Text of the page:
The Olkahoma IV National Consultation On Native Ministries is over and I am in the Chattanooga airport sorting it out. There was a lot of pain and frustration in the room. The human lot involves a share of that -- but these folks had more than their share and the form it took for them was a specific brand of oppression called conquest, colonialism, or "the doctrine of discovery."
The question was how to move forward. There were a lot of ideas -- including institutional solutions like separation from the Episcopal Church, a non-geographic diocese for indigenous peoples, an indigenous bishop, etc. There was also a major focus on ordination -- not so much on Ministy of All Baptized. I sometimes had the sense that some wanted to be ordained as a way to be healed and validated. Heaven knows we all need healing and validation, but speaking as one who has been ordained 3 times now, I'm pretty sure it doesn't work for those purposes. I am quite open to all of the instutional options that were suggested, but I wish we could look more at the interpersonal dynamics, local ministries, and a spiritual solution. There will be more conferences. There will be time for all these conversations. The Jamestown Covenant is a good framework for a broader discussion.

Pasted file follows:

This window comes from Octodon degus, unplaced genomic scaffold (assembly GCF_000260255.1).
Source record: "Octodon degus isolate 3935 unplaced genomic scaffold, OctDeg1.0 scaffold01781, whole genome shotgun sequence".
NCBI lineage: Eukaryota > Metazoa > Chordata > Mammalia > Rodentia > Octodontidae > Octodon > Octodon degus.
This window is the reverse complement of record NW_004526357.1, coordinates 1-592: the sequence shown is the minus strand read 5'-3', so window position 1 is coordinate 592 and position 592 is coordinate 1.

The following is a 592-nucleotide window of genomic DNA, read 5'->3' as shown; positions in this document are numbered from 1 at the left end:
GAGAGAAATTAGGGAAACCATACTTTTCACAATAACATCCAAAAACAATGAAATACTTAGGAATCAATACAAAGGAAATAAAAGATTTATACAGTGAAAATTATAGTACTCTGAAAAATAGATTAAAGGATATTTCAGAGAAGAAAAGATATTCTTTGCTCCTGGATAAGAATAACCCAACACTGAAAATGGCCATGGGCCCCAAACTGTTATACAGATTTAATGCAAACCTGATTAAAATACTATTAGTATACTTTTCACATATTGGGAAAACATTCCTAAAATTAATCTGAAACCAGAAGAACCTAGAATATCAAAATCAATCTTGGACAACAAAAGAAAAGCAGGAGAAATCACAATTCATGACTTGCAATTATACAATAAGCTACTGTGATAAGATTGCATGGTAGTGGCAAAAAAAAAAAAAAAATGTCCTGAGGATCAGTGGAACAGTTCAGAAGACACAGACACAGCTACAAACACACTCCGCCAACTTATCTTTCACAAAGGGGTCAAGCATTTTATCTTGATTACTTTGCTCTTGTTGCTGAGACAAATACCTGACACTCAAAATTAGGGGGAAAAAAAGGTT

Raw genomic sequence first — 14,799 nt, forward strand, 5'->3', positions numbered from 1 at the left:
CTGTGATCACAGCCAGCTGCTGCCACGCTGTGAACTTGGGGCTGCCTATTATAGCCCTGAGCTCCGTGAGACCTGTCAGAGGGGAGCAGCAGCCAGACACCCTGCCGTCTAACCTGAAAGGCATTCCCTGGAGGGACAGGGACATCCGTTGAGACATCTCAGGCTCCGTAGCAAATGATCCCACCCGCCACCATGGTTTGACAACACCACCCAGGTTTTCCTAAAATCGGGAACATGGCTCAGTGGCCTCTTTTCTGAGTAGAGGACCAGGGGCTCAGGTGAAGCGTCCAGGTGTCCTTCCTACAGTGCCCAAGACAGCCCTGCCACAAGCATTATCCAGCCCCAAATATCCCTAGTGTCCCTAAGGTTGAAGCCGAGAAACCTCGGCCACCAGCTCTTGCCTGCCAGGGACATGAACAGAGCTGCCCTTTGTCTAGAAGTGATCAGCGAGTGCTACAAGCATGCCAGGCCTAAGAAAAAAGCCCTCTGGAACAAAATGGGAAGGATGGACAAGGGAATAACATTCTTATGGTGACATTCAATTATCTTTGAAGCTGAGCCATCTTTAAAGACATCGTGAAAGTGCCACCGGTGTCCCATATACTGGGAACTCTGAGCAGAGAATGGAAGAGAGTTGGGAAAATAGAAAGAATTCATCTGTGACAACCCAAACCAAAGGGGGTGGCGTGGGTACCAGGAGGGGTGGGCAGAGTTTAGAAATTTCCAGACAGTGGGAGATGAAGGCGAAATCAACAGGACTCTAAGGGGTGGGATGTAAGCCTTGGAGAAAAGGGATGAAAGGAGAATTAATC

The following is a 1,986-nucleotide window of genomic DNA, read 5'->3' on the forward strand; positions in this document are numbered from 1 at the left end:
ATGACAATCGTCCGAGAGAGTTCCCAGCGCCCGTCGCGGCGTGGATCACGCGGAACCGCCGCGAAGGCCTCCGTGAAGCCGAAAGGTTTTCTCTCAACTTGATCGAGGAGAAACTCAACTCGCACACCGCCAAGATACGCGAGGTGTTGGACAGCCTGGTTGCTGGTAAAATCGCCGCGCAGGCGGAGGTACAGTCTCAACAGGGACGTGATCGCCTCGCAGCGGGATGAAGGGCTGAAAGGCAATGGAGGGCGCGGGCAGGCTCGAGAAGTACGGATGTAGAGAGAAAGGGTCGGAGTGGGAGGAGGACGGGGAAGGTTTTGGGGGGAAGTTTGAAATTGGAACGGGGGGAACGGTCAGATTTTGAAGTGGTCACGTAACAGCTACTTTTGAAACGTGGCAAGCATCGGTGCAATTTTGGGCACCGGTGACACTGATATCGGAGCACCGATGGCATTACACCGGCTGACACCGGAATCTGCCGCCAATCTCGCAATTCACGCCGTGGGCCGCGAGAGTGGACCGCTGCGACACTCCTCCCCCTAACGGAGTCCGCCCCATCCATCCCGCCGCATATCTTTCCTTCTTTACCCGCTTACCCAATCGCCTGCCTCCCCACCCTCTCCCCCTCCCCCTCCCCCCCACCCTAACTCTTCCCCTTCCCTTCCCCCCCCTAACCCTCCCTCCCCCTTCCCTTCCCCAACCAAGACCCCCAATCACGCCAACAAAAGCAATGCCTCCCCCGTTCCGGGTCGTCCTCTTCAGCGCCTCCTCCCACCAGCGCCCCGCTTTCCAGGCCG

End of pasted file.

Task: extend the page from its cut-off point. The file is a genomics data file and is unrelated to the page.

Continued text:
One thing came up appropo of my previous post about apologies. The presenter who advocated separation from the Episcopal Church emphasized that the Church has never apologized to Native Americans for our complicity in colonization. This failure was contrasted to the Anglican Church of Canada's apology. I was pretty sure I rememberd that we had and certainly thought we should if we had not. But then a Native American bishop responded in our small group. She had been deeply involved in Jamestown I when Presiding Bishop Edmund Browning and the President of the House of Deputies extended precisely this apology years before the Candadian apology. So we have at least done this -- and under less pressure than Canda was experiencing in that sad time. The issue is not whether we acknowledge past wrongs and ask forgiveness. The issue is amends. How do we go on to create a new relationship out of the ashes of colonialism and conquest?
The ideas for a future all had merit and all had some downsides. My hope is that these different approaches can somehow be integrated into a new way forward for indigenous peoples and that the rest of the Church can make rooom in its structures to honor the unique way of this population. The challenge of being the church -- like the challenge of being human -- is always to live in the creative tension of unity and diversity.